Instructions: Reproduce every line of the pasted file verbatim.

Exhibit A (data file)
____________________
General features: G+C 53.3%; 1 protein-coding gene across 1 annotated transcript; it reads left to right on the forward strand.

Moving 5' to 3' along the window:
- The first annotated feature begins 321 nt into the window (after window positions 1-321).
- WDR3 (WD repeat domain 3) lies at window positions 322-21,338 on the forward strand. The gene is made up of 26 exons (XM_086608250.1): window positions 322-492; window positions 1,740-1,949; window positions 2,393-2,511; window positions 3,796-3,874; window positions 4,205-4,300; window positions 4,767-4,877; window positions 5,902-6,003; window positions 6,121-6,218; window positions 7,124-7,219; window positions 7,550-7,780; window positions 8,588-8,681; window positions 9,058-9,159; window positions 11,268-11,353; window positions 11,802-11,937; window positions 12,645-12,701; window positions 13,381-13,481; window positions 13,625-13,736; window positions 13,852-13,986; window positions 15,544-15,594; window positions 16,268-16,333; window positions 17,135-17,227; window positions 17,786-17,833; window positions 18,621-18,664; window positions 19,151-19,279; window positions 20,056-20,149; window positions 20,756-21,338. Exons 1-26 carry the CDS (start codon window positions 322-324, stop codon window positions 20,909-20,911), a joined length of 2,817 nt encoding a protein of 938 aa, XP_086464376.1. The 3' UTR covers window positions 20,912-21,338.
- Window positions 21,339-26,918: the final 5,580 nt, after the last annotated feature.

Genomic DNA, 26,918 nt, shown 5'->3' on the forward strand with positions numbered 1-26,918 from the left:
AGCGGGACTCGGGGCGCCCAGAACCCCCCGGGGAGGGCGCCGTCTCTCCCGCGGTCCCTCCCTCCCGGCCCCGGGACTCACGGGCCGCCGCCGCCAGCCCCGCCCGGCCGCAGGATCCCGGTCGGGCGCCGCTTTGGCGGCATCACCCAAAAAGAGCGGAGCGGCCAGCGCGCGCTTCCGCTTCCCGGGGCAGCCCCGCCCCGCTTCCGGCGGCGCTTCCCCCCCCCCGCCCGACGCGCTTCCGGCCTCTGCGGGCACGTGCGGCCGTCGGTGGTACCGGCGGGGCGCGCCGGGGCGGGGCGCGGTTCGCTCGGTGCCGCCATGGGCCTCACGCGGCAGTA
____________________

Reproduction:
General features: G+C 53.3%; 1 protein-coding gene across 1 annotated transcript; it reads left to right on the forward strand.

Moving 5' to 3' along the window:
- The first annotated feature begins 321 nt into the window (after window positions 1-321).
- WDR3 (WD repeat domain 3) lies at window positions 322-21,338 on the forward strand. The gene is made up of 26 exons (XM_086608250.1): window positions 322-492; window positions 1,740-1,949; window positions 2,393-2,511; window positions 3,796-3,874; window positions 4,205-4,300; window positions 4,767-4,877; window positions 5,902-6,003; window positions 6,121-6,218; window positions 7,124-7,219; window positions 7,550-7,780; window positions 8,588-8,681; window positions 9,058-9,159; window positions 11,268-11,353; window positions 11,802-11,937; window positions 12,645-12,701; window positions 13,381-13,481; window positions 13,625-13,736; window positions 13,852-13,986; window positions 15,544-15,594; window positions 16,268-16,333; window positions 17,135-17,227; window positions 17,786-17,833; window positions 18,621-18,664; window positions 19,151-19,279; window positions 20,056-20,149; window positions 20,756-21,338. Exons 1-26 carry the CDS (start codon window positions 322-324, stop codon window positions 20,909-20,911), a joined length of 2,817 nt encoding a protein of 938 aa, XP_086464376.1. The 3' UTR covers window positions 20,912-21,338.
- Window positions 21,339-26,918: the final 5,580 nt, after the last annotated feature.

Genomic DNA, 26,918 nt, shown 5'->3' on the forward strand with positions numbered 1-26,918 from the left:
AGCGGGACTCGGGGCGCCCAGAACCCCCCGGGGAGGGCGCCGTCTCTCCCGCGGTCCCTCCCTCCCGGCCCCGGGACTCACGGGCCGCCGCCGCCAGCCCCGCCCGGCCGCAGGATCCCGGTCGGGCGCCGCTTTGGCGGCATCACCCAAAAAGAGCGGAGCGGCCAGCGCGCGCTTCCGCTTCCCGGGGCAGCCCCGCCCCGCTTCCGGCGGCGCTTCCCCCCCCCCGCCCGACGCGCTTCCGGCCTCTGCGGGCACGTGCGGCCGTCGGTGGTACCGGCGGGGCGCGCCGGGGCGGGGCGCGGTTCGCTCGGTGCCGCCATGGGCCTCACGCGGCAGTA